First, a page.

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Ellen Nussey

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Ellen Nussey

Ellen Nussey (20 April 1817 – 26 November 1897) was a lifelong friend and correspondent of British author Charlotte Brontë and, through more than 500 letters received from her, was a major influence for Elizabeth Gaskell's 1857 biography The Life of Charlotte Brontë.

Early years

Nussey was the twelfth child of John Nussey (1760–1826), a cloth merchant of Birstall Smithies, near Gomersal in the West Riding of Yorkshire, and his wife Ellen, née Wade (c.1771–1857). Nussey first attended a small local school before progressing to the Gomersal Moravian Ladies Academy. Nussey and Brontë first met in January 1831, when they were both pupils at Roe Head School, near Dewsbury in Yorkshire. They corresponded with each other regularly over the next 24 years, each writing hundreds of letters to the other. In 1839, Ellen Nussey's brother, Henry, proposed marriage to Brontë, but she found him dull and refused him.[1]

Friendship with the Brontës

Through her frequent visits to the Parsonage at Haworth Nussey also became a friend of Anne and Emily Brontë, and was accepted as a suitable friend for his daughters by the Reverend Patrick Brontë. Indeed, when in May 1849, Anne decided to make a visit to Scarborough in the hope that the change of location and fresh sea air might be good for her failing health, and give her a chance to live, she went with Charlotte and Nussey. En route, the three spent a day and a night in York, where, escorting Anne around in a wheelchair, they did some shopping, and at Anne's request, visited the colossal York Minster. However, it was clear that Anne had little strength left.[2]

On Sunday, 27 May 1849, Anne asked Charlotte whether it would be easier for her to come home to die instead of remaining at Scarborough. A doctor, consulted the next day, indicated that death was already close. Anne received the news quietly. She expressed her love and concern for Nussey and Charlotte, and seeing Charlotte's distress, whispered to her to "take courage".[3] Nussey's presence during the weeks following gave comfort to Charlotte Brontë, who was writing her novel Shirley at the time. Nussey believed that the character Caroline Helstone was based on herself,[4] but most writers dispute this, believing that Caroline was actually based on Anne Brontë. Nussey was staying with the Brontës at Haworth on the night of the 1851 census and is shown on the return as "visitor".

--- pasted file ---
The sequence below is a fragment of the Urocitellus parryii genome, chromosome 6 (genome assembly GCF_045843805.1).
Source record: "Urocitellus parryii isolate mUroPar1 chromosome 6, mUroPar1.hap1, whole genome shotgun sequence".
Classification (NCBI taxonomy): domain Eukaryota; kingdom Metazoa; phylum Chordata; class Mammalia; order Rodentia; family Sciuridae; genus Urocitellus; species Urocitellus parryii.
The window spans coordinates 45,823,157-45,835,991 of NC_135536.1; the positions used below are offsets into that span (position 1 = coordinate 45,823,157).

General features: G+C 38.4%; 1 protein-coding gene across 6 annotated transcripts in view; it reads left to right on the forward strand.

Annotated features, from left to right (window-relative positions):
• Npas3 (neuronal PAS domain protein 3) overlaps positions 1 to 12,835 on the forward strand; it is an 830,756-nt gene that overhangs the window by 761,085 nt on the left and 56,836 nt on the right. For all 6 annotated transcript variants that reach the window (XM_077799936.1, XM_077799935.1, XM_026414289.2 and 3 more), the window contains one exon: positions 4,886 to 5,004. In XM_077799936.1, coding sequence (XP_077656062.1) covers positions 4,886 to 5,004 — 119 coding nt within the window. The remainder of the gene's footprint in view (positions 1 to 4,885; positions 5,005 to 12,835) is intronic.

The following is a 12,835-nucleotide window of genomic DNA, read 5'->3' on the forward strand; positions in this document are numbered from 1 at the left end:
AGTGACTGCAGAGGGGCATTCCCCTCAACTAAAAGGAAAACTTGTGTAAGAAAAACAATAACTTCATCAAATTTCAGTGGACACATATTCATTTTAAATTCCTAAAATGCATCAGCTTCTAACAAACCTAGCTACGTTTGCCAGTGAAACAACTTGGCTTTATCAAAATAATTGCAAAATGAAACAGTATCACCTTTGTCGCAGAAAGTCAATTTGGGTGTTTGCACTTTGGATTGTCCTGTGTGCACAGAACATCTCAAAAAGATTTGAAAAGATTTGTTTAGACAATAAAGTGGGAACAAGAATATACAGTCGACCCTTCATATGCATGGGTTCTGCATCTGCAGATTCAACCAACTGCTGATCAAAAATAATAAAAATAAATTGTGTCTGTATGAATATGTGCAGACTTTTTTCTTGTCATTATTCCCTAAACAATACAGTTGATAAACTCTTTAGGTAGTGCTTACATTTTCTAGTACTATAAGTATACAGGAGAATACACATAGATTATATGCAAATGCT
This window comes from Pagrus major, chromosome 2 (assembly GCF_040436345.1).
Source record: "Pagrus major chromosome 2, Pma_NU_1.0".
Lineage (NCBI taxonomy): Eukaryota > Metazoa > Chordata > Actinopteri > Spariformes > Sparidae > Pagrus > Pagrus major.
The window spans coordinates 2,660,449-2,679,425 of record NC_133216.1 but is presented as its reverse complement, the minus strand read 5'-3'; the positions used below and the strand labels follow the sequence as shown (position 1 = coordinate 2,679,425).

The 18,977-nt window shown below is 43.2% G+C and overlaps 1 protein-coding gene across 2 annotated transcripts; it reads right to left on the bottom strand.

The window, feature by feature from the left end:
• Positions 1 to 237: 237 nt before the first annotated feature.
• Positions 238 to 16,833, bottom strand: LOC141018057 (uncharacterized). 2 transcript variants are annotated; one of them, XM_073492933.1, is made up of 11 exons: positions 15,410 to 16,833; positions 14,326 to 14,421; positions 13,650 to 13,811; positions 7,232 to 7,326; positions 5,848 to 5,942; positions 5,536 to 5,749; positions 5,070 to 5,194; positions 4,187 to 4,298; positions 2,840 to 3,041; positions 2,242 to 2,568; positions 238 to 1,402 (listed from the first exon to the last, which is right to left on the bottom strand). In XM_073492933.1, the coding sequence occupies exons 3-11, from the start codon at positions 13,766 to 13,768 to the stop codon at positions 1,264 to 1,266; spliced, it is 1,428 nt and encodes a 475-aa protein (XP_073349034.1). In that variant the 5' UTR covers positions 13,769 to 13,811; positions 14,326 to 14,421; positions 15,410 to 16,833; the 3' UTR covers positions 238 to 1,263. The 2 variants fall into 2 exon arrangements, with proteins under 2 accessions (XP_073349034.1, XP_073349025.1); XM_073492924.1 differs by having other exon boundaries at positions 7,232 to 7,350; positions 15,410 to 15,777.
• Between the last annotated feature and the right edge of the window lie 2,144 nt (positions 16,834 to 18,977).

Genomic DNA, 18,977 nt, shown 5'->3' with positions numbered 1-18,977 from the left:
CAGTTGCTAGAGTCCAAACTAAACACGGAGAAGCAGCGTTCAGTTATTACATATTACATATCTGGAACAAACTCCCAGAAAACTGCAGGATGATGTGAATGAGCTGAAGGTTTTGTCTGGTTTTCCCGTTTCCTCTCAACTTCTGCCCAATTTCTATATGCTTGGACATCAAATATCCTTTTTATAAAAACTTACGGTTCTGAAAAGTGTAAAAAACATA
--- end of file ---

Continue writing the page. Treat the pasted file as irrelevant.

When Charlotte Brontë married her father's Curate, the Rev. Arthur Bell Nichols, at Haworth in Yorkshire in June 1854, Nussey was one of two witnesses present.[1] Their engagement had caused a cooling in the friendship on Nussey's part, who was probably jealous of Brontë's attachment to Nicholls, having thought they would both live as spinsters.[5] After her death, Brontë's husband, the Rev. Arthur Bell Nichols became concerned that her letters to Nussey might damage his late wife's reputation if they were misused, and he asked Nussey to destroy them, but she refused. Some scholars have claimed that this may have been to a struggle between Nicholls and Nussey over who had control over Charlotte Brontë's legacy . However, after over 350 letters from Charlotte Brontë to Nussey were used in Gaskell's The Life of Charlotte Brontë he prevented at least one other publication from using them.[6]

Legacy

After the death of Charlotte Brontë in 1855 Nussey devoted the rest of her life to maintaining the memory of her friend, and she was often sought out by Brontë enthusiasts and biographers.

Ellen Nussey died in 1897, aged 80, at Moor Lane House in Gomersal in Yorkshire. Following her death, her possessions and letters were dispersed at auction, and many of Charlotte Brontë's letters to her eventually made their way through donation or purchase to the Brontë Parsonage Museum in Haworth in Yorkshire.

Nussey was the great-aunt of Helen Georgiana Nussey (1875–1965) the welfare worker.[7]

References

External links

  • Nussey in the Brontë Parsonage Museum Index
  • Pictorial history of Ellen Nussey
  • Nussey on History to Herstory
  • Nussey and the death of Anne Brontë
  • Catalogue of Nussey's letters

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